One of the most popular pet lizards and exotic pets is the iguana. However, they require a significant time investment and a high level of care. They have severe feeding and housing requirements and can grow to be fairly large and are extremely powerful. They can also be tough to tame and may grow hostile if not handled regularly. Thus, here are some things you should be aware of if you decide to get an Iguana as a pet.
Behavior & Temperament
Iguanas kept as pets must be picked up and held frequently in order for them to develop a sense of trust and comfort. They frequently find human interaction strange and may even be opposed, which makes it challenging. You must therefore treat your iguana with care and compassion.
Wear safety precautions if your pet iguana enjoys climbing on people because some iguanas prefer to do so. An adult iguana's tail is powerful enough to fracture a human bone. When handling them, be on the lookout for any fighting or hostility, especially if there are kids or other animals around.
Common Health Problems
Salmonella can be found in an iguana's digestive tract, as it is in the majority of pet reptiles. Wash your hands thoroughly before and after petting your pet, and keep your hands away from your face at all times. Take extra precautions if you have young children, elderly people, pregnant women, or people with immune system impairments living in your home.
Iguanas can be domesticated if given the proper daily care, but they have a strong instinct for self-preservation and will attack if provoked.
Kidney disease, which is commonly caused by dehydration, is a common health issue for iguanas. If your iguana is lethargic, has to swell on its body, and is drinking or urinating regularly, take it to a veterinarian right away.
A diet high in protein can cause health issues like kidney failure in iguanas, which depend on fresh food for good health. The majority of iguanas in the wild are strict herbivores that don't eat any animals, even insects, for their protein.
Give your iguana some fruit and a calcium supplement along with a high-quality pelleted commercial meal. Additionally, iguanas need continuous access to clean water. Maintain a healthy weight for your pet's size by adhering to your veterinarian's feeding advice.
Because iguanas ingest their food whole without chewing, everything you serve must be diced or shredded into tiny pieces.
Housing the Iguana
Iguanas can grow to be up to 7 feet long when their tail is included, and they typically weigh around 20 pounds. As a result, an aquarium or a tiny reptile enclosure is a very short-term residence for a baby iguana. This size often astounds individuals who begin with a small baby iguana as a pet.
The majority of commercially available cages are insufficient for this tree-dwelling species. A suitable enclosure for a single iguana would be approximately 12 feet long, 6 feet wide, and 8 feet tall. Custom-built enclosures with ramps, shelves, and climbable branches are popular among iguana owners. Many people will even convert an entire room or a large closet into an iguana's habitat.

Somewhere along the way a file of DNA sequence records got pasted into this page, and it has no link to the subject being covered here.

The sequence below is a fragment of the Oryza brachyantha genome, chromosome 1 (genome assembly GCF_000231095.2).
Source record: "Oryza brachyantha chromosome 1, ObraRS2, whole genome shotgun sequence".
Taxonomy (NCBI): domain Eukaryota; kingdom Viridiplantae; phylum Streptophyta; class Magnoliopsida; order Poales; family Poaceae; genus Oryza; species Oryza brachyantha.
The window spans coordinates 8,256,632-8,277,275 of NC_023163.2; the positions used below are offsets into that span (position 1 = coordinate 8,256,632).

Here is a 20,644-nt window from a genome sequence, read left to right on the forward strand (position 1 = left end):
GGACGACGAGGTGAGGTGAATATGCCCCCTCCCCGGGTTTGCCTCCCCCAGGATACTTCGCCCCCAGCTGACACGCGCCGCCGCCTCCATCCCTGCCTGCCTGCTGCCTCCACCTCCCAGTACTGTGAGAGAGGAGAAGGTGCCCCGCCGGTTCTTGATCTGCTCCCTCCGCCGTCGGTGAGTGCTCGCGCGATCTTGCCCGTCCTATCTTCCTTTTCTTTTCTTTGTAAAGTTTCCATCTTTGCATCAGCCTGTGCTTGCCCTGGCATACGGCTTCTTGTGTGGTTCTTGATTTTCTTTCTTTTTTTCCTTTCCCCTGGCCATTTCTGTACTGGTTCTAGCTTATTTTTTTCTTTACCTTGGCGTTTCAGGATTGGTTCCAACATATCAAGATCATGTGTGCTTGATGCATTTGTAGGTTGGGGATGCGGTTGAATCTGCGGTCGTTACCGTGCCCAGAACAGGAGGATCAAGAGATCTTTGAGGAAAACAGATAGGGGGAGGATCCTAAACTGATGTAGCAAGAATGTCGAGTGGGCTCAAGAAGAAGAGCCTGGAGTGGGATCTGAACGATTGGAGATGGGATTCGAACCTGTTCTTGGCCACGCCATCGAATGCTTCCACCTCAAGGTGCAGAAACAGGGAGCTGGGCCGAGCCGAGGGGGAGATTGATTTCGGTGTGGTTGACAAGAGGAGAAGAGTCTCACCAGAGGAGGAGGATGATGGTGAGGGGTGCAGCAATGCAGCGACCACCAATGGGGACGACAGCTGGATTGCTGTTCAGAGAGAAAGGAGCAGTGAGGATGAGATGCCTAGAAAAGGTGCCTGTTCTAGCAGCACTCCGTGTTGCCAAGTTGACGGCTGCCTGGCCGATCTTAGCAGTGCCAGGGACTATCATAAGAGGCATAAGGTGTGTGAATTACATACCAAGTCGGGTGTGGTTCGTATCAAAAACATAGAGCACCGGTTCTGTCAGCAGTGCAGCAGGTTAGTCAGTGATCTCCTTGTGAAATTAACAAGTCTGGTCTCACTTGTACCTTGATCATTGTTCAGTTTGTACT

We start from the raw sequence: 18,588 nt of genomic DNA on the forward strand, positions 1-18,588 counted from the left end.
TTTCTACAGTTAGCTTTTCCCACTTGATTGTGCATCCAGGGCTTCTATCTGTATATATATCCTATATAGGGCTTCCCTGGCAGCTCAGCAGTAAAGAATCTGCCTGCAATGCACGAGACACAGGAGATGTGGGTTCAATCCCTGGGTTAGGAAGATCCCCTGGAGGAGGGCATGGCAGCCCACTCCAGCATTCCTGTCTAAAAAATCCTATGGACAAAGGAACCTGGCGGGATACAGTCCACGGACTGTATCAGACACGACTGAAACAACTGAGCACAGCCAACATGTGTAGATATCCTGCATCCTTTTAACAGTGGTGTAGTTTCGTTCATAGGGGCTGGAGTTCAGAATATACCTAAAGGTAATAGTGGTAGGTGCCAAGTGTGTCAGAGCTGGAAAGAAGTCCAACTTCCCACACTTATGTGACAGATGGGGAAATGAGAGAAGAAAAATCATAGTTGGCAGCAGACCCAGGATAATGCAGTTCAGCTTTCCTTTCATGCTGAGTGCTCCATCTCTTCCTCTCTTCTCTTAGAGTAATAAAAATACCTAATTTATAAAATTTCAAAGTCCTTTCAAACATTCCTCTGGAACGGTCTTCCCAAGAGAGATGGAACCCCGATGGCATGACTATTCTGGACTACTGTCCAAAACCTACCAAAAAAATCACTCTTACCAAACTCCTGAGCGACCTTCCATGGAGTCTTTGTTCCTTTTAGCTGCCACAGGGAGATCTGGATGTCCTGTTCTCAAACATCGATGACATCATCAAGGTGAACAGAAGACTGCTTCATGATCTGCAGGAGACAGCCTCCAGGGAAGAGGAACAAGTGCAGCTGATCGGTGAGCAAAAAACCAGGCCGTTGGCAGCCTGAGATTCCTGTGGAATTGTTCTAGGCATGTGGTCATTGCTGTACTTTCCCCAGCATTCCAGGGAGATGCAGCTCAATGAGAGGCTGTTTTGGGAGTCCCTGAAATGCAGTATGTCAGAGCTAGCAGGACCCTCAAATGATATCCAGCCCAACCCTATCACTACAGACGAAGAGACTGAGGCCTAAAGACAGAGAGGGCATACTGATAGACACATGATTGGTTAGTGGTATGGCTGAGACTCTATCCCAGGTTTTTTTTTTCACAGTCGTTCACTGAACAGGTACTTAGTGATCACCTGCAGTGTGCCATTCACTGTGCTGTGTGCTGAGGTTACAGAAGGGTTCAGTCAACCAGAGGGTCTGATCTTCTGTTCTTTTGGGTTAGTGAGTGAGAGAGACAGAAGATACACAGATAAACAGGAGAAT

The iguana requires a temperature of about 85° Fahrenheit to digest its meal. Heat lamps, which are typically placed less than a foot away from basking ledges, can be used to achieve the desired temperature. The iguana prefers to bask at 95° F, and its habitat should not be colder than 75° F.
Use UVB reptile lights to offer adequate light exposure for 10 to 12 hours every day. Mercury vapor bulbs are appropriate for big enclosures or rooms. Your iguana will be able to bask in these lights thanks to the large branches and shelves in the enclosure.
Iguanas require at least 70% humidity in their surroundings. You can make your iguana's habitat more humid by adding a pool of water to the enclosure or using a mister. Misting your iguana twice a day is generally recommended to enhance humidity and preserve healthy skin.
The Pros & Cons of Keeping an Iguana
Here, we'll list some of the pros and cons you should consider before keeping an Iguana as a pet.
If cared for properly, Iguanas can easily live for more than 20 years. With commitment, there is no reason your iguana cannot live this long.
Con: Expensive to Accommodate
Iguanas require precise living conditions in order to live a long and healthy life. They will require a terrarium large enough to accommodate their final size, as well as appropriate lighting, humidity, and temperature conditions. Not to mention the expensive appointments with a veterinarian who specializes in exotic animals. If you believe you will struggle to keep an iguana for the next 20 years, you should consider a different pet.
Pro: Relatively Easy to Meet Their Diet
In the wild, iguanas eat leaves, fruits, flowers, and vegetables, and this completely herbivorous diet must be replicated in captivity. In the wild, iguanas do not drink much water because the greens they eat and the humidity keep them hydrated. A more specific nutrition plan for your pet iguana should be discussed with your veterinarian.
Con: Difficult to Train
Taming your iguana can take years if it is extremely resistant. If you don't have the patience to wait that long, there are plenty of other docile lizards to choose from. Giving them food with your hand is another option; this way, they will understand that you are not malicious.
Pro: They Are Diurnal
If you enjoy watching iguanas, it's best if they're awake at the same time as you. Iguanas are diurnal, which means they wake up with the sun. They can be found in the wild basking in the sun on a tree branch.
Con: They Aren't for Children
If threatened, iguanas will bite. Iguanas can be shocked by sudden or unexpected movements, and toddlers can be fidgety. If an iguana feels threatened and decides to attack, its powerful tail can cause serious injury. So, if you have young children, you may want to avoid the iguana for the time being.